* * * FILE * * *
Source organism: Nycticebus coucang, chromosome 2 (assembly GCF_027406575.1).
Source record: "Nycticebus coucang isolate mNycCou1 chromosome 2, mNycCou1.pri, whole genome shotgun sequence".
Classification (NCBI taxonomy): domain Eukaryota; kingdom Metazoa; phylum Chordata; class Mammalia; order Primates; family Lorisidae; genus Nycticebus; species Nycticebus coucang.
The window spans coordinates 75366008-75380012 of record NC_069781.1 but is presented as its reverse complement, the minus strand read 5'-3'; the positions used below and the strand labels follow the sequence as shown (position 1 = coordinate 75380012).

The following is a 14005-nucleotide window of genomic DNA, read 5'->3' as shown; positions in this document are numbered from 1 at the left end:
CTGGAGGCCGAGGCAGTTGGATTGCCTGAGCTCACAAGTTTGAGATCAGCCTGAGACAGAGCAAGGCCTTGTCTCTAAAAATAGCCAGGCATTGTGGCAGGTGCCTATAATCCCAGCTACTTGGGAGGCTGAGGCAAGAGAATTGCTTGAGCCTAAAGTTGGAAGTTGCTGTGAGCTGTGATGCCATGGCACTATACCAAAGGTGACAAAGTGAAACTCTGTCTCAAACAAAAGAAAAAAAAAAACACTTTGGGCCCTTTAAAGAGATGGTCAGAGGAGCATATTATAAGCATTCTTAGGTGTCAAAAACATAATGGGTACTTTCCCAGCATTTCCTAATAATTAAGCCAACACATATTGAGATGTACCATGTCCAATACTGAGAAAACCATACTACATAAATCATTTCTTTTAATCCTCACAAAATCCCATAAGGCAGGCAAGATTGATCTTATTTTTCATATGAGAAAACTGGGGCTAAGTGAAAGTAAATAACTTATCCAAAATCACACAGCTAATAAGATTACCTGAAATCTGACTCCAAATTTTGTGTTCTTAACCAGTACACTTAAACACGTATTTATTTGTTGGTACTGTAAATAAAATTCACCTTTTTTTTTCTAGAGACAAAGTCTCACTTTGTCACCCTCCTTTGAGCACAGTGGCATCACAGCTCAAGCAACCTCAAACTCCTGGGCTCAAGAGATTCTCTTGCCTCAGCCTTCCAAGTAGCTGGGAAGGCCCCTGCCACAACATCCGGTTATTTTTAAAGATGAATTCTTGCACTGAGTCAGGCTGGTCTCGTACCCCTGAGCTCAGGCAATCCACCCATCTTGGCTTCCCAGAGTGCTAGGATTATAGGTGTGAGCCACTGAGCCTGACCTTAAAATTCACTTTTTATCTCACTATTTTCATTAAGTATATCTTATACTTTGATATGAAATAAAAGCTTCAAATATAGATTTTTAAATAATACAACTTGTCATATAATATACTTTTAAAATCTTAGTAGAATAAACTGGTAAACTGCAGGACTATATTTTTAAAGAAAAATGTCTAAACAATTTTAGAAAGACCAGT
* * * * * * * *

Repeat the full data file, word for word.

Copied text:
Source organism: Nycticebus coucang, chromosome 2 (assembly GCF_027406575.1).
Source record: "Nycticebus coucang isolate mNycCou1 chromosome 2, mNycCou1.pri, whole genome shotgun sequence".
Classification (NCBI taxonomy): domain Eukaryota; kingdom Metazoa; phylum Chordata; class Mammalia; order Primates; family Lorisidae; genus Nycticebus; species Nycticebus coucang.
The window spans coordinates 75366008-75380012 of record NC_069781.1 but is presented as its reverse complement, the minus strand read 5'-3'; the positions used below and the strand labels follow the sequence as shown (position 1 = coordinate 75380012).

The following is a 14005-nucleotide window of genomic DNA, read 5'->3' as shown; positions in this document are numbered from 1 at the left end:
CTGGAGGCCGAGGCAGTTGGATTGCCTGAGCTCACAAGTTTGAGATCAGCCTGAGACAGAGCAAGGCCTTGTCTCTAAAAATAGCCAGGCATTGTGGCAGGTGCCTATAATCCCAGCTACTTGGGAGGCTGAGGCAAGAGAATTGCTTGAGCCTAAAGTTGGAAGTTGCTGTGAGCTGTGATGCCATGGCACTATACCAAAGGTGACAAAGTGAAACTCTGTCTCAAACAAAAGAAAAAAAAAAACACTTTGGGCCCTTTAAAGAGATGGTCAGAGGAGCATATTATAAGCATTCTTAGGTGTCAAAAACATAATGGGTACTTTCCCAGCATTTCCTAATAATTAAGCCAACACATATTGAGATGTACCATGTCCAATACTGAGAAAACCATACTACATAAATCATTTCTTTTAATCCTCACAAAATCCCATAAGGCAGGCAAGATTGATCTTATTTTTCATATGAGAAAACTGGGGCTAAGTGAAAGTAAATAACTTATCCAAAATCACACAGCTAATAAGATTACCTGAAATCTGACTCCAAATTTTGTGTTCTTAACCAGTACACTTAAACACGTATTTATTTGTTGGTACTGTAAATAAAATTCACCTTTTTTTTTCTAGAGACAAAGTCTCACTTTGTCACCCTCCTTTGAGCACAGTGGCATCACAGCTCAAGCAACCTCAAACTCCTGGGCTCAAGAGATTCTCTTGCCTCAGCCTTCCAAGTAGCTGGGAAGGCCCCTGCCACAACATCCGGTTATTTTTAAAGATGAATTCTTGCACTGAGTCAGGCTGGTCTCGTACCCCTGAGCTCAGGCAATCCACCCATCTTGGCTTCCCAGAGTGCTAGGATTATAGGTGTGAGCCACTGAGCCTGACCTTAAAATTCACTTTTTATCTCACTATTTTCATTAAGTATATCTTATACTTTGATATGAAATAAAAGCTTCAAATATAGATTTTTAAATAATACAACTTGTCATATAATATACTTTTAAAATCTTAGTAGAATAAACTGGTAAACTGCAGGACTATATTTTTAAAGAAAAATGTCTAAACAATTTTAGAAAGACCAGT